Cloud Migration: the Fast Beats the Slow

by Eban Escott, Jan 27, 2016

The cloud enables an on-demand business model. No huge upfront resource costs, simply use as much or as little as needed. This is why by 2018, more than 60% of businesses will have at least half of their systems on cloud services and solutions. Right now, most businesses are undergoing some sort of digital transformation and the truth is, if you are not innovating in this direction, you are at serious risk of being disrupted.
It's no longer the big eats the small. It's the fast beats the slow.

Some of the IT budget must go towards innovation and CIO’s around the world have acknowledged digital transformation as a key challenge. On one hand, you will need to support existing software, and on the other hand you will need to innovate. This is the role of Bimodal IT. The two modes of delivery in Bimodal IT are mode 1 and mode 2. Mode 1 is about stability and supporting existing systems. Mode 2 is about innovation and exploring new possibilities.

At some point in the business’s digital transformation, you will likely be faced with an application modernisation project. This project would be considered legacy software and has been maintained under the mode 1 banner, but has become at risk due to market changes or loss of internal resources. A legacy system migration legacy can occur under the mode 2 banner. Legacy modernization is an opportunity to innovate, so get on your marks, because the race is on.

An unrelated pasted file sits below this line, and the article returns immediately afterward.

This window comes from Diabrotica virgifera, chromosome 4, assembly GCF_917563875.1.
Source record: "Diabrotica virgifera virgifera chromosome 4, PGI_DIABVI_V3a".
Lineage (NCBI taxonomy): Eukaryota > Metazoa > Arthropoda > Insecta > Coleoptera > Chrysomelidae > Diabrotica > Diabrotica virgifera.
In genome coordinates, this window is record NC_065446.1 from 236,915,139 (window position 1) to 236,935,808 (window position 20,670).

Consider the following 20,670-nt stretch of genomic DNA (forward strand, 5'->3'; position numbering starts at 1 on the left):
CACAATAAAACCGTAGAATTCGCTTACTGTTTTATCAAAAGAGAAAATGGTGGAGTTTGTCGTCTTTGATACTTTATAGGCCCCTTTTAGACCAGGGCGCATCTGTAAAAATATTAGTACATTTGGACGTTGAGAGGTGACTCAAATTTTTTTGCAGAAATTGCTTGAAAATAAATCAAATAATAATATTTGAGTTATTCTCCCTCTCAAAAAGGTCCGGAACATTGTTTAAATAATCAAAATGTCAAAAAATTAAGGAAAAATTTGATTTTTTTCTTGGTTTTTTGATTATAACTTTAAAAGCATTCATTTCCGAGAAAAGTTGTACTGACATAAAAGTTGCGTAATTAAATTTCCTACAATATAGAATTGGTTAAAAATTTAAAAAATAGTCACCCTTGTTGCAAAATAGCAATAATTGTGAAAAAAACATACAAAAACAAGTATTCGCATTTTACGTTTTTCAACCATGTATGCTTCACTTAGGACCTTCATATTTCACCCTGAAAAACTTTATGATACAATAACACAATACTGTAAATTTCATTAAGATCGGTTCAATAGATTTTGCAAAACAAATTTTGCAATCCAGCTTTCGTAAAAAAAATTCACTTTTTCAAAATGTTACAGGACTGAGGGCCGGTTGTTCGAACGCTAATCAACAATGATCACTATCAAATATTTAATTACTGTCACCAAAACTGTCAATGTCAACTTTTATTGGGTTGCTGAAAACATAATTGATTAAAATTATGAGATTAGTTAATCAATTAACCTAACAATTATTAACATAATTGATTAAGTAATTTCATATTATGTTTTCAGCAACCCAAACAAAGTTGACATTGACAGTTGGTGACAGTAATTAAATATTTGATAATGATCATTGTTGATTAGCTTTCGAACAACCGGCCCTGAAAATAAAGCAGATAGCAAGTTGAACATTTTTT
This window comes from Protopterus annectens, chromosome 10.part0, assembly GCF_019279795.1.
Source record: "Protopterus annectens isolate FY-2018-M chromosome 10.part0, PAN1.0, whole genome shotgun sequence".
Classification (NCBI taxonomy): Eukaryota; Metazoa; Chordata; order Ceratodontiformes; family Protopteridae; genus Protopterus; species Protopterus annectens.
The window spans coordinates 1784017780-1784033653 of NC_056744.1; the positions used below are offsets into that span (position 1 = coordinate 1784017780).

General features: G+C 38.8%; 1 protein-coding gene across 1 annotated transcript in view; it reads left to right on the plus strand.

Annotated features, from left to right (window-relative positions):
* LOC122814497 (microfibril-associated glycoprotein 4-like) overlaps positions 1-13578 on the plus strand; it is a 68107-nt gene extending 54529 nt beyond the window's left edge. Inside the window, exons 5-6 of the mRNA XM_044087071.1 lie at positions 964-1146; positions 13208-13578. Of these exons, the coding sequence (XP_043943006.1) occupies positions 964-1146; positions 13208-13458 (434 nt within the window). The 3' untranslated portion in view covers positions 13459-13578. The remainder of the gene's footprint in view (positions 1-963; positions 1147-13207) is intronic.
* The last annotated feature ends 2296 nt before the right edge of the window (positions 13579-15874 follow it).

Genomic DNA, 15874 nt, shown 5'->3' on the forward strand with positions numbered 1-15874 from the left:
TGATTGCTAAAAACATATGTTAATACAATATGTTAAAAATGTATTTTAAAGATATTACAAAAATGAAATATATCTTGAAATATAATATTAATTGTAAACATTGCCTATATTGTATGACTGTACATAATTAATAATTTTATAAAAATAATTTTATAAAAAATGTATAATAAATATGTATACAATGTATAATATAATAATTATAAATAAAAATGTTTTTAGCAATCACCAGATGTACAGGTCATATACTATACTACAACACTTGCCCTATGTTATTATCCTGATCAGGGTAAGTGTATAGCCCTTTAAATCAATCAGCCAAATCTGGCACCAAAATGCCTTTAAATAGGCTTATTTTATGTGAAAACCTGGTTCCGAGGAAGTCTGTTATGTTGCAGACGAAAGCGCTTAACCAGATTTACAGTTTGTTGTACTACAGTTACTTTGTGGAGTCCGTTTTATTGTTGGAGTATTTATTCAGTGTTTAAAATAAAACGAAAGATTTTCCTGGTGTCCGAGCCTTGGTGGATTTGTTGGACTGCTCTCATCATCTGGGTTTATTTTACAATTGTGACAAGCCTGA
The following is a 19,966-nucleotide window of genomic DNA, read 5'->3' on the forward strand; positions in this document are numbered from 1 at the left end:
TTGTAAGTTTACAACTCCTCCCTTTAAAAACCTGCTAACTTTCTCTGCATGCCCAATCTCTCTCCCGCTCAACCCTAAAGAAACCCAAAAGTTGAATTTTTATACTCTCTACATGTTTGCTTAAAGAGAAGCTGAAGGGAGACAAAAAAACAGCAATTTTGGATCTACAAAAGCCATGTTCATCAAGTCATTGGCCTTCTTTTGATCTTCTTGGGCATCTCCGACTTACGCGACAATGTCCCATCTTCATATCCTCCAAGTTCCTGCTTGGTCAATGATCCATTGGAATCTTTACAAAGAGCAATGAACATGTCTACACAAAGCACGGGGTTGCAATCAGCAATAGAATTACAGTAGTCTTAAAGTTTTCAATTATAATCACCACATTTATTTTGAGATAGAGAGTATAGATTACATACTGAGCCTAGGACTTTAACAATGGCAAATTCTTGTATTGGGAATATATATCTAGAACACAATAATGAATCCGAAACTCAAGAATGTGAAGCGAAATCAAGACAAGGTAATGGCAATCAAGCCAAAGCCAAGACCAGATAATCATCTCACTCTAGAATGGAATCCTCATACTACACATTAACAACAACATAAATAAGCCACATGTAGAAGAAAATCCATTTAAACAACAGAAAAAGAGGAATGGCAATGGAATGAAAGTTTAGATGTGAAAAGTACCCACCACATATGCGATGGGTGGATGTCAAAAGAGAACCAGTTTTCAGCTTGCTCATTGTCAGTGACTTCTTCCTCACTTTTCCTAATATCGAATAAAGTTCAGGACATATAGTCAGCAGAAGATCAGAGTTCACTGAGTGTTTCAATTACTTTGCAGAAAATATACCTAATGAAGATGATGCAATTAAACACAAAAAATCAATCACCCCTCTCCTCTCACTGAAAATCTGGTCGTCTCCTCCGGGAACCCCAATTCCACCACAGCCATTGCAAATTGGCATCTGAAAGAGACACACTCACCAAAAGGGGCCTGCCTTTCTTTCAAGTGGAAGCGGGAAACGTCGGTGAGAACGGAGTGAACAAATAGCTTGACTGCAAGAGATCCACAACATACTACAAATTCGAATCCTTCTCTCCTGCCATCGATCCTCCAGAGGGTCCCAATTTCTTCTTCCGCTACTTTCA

From here there are lots of options to consider, though they generally fall under three broad approaches:

  1. Do nothing: Ignore business trends at your own peril

  2. Uncover: Leave the intellectual property (IP) as is and use a platform to uncover

  3. Rewrite: Start again on a new technology stack

The do nothing approach is the elephant in the room, ignoring the obvious. The other 2 options are both legitimate. So what is the best way to decide? The answer can be revealed by considering the intellectual property (IP) in the legacy application. Consider if the IP is so specialised that rewriting it would be too costly, for example something like a complex mathematical simulation. If it is, then the uncover approach is good. If the IP could be rewritten or the IP is how a problem was solved, for example, something like a workflow that helps a business sector. Then the rewrite approach is good.

The pitfalls of the uncover approach is to simply replicate the legacy user interface (UI) in a browser, as many opportunities to innovate would be lost. Firstly, one of the biggest drivers of digital transformation is to increase customer satisfaction and today’s users expect a great user experience (UX). Secondly, putting more code on top of legacy systems is compounding the actual legacy problem. The true IP of the legacy system should be identified and the rest of the application deprecated. If it is left in play it will niggle at the business for years to come.

A platform can uncover the IP and modernise the software into a cloud-based environment.
So, if the IP is to be preserved, the rest of the legacy software that is deprecated will need to be modernised. This means that the uncover approach still ends up with some rewriting.